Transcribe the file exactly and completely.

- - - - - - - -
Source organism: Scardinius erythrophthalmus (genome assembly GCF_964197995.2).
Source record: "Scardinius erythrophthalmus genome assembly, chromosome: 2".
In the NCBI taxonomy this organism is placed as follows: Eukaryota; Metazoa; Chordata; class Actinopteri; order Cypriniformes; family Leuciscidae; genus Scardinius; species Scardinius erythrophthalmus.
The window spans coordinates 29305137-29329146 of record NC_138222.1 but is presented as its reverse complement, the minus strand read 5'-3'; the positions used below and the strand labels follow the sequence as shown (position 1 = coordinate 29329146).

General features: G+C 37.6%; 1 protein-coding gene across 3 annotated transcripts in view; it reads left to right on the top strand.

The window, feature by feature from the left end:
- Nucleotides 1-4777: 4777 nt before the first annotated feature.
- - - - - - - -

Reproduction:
Source organism: Scardinius erythrophthalmus (genome assembly GCF_964197995.2).
Source record: "Scardinius erythrophthalmus genome assembly, chromosome: 2".
In the NCBI taxonomy this organism is placed as follows: Eukaryota; Metazoa; Chordata; class Actinopteri; order Cypriniformes; family Leuciscidae; genus Scardinius; species Scardinius erythrophthalmus.
The window spans coordinates 29305137-29329146 of record NC_138222.1 but is presented as its reverse complement, the minus strand read 5'-3'; the positions used below and the strand labels follow the sequence as shown (position 1 = coordinate 29329146).

General features: G+C 37.6%; 1 protein-coding gene across 3 annotated transcripts in view; it reads left to right on the top strand.

The window, feature by feature from the left end:
- Nucleotides 1-4777: 4777 nt before the first annotated feature.